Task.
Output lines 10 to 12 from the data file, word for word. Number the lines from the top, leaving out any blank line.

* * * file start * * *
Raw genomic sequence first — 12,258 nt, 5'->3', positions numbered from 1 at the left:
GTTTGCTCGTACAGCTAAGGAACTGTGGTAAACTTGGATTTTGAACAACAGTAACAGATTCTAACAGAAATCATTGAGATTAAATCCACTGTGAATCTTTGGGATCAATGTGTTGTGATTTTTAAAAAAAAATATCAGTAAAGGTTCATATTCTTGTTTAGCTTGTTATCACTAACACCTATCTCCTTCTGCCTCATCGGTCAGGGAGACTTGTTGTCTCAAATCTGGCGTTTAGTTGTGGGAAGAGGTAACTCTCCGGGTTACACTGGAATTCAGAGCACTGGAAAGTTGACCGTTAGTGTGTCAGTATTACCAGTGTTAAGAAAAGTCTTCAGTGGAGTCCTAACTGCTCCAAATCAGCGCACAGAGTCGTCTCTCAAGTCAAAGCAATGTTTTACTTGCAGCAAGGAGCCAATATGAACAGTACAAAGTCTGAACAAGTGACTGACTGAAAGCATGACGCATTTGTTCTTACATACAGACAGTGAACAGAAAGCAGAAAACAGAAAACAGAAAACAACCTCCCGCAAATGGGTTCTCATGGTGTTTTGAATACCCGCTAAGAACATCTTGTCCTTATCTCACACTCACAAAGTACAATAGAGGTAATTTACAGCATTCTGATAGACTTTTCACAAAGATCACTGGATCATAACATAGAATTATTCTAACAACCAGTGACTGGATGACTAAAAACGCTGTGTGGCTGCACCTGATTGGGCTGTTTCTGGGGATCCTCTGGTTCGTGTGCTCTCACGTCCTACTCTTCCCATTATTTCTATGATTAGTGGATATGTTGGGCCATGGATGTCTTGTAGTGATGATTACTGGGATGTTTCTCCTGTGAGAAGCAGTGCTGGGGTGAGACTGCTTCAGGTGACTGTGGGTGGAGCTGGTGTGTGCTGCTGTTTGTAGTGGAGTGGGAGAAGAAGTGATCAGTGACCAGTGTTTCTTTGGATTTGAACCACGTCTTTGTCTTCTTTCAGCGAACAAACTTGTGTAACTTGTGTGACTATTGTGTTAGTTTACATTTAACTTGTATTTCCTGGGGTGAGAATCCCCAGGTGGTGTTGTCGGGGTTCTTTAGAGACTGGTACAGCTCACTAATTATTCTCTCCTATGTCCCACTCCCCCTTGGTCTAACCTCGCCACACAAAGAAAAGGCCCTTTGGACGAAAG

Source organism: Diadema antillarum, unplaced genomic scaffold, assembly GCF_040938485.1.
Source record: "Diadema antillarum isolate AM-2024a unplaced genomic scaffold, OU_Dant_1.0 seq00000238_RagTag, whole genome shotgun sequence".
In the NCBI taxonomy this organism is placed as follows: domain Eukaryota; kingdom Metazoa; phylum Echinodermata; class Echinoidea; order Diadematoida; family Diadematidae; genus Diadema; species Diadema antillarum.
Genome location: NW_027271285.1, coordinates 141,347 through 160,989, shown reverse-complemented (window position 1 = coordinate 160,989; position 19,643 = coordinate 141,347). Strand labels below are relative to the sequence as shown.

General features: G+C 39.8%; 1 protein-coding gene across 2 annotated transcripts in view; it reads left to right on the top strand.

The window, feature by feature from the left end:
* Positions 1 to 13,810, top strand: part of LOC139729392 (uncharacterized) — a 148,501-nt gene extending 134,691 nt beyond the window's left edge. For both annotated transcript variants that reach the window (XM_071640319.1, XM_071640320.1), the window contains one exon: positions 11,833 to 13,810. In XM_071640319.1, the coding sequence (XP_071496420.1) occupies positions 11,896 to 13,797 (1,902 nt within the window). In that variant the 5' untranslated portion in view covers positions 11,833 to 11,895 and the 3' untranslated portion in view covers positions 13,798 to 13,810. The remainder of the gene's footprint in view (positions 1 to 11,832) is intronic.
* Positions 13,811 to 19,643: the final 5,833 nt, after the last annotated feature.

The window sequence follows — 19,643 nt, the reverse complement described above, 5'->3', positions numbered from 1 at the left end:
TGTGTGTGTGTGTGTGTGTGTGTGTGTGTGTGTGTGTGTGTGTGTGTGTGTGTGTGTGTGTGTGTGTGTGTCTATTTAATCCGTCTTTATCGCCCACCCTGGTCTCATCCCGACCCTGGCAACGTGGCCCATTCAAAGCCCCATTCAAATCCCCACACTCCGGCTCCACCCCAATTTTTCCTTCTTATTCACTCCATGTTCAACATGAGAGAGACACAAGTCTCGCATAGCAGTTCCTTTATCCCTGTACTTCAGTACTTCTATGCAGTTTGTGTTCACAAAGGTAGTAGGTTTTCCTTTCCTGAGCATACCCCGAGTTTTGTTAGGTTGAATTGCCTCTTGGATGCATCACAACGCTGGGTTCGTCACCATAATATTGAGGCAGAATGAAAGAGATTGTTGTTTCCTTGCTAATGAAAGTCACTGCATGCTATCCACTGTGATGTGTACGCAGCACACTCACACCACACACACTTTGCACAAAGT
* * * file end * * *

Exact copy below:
* Positions 13,811 to 19,643: the final 5,833 nt, after the last annotated feature.

The window sequence follows — 19,643 nt, the reverse complement described above, 5'->3', positions numbered from 1 at the left end:
TGTGTGTGTGTGTGTGTGTGTGTGTGTGTGTGTGTGTGTGTGTGTGTGTGTGTGTGTGTGTGTGTGTGTGTCTATTTAATCCGTCTTTATCGCCCACCCTGGTCTCATCCCGACCCTGGCAACGTGGCCCATTCAAAGCCCCATTCAAATCCCCACACTCCGGCTCCACCCCAATTTTTCCTTCTTATTCACTCCATGTTCAACATGAGAGAGACACAAGTCTCGCATAGCAGTTCCTTTATCCCTGTACTTCAGTACTTCTATGCAGTTTGTGTTCACAAAGGTAGTAGGTTTTCCTTTCCTGAGCATACCCCGAGTTTTGTTAGGTTGAATTGCCTCTTGGATGCATCACAACGCTGGGTTCGTCACCATAATATTGAGGCAGAATGAAAGAGATTGTTGTTTCCTTGCTAATGAAAGTCACTGCATGCTATCCACTGTGATGTGTACGCAGCACACTCACACCACACACACTTTGCACAAAGT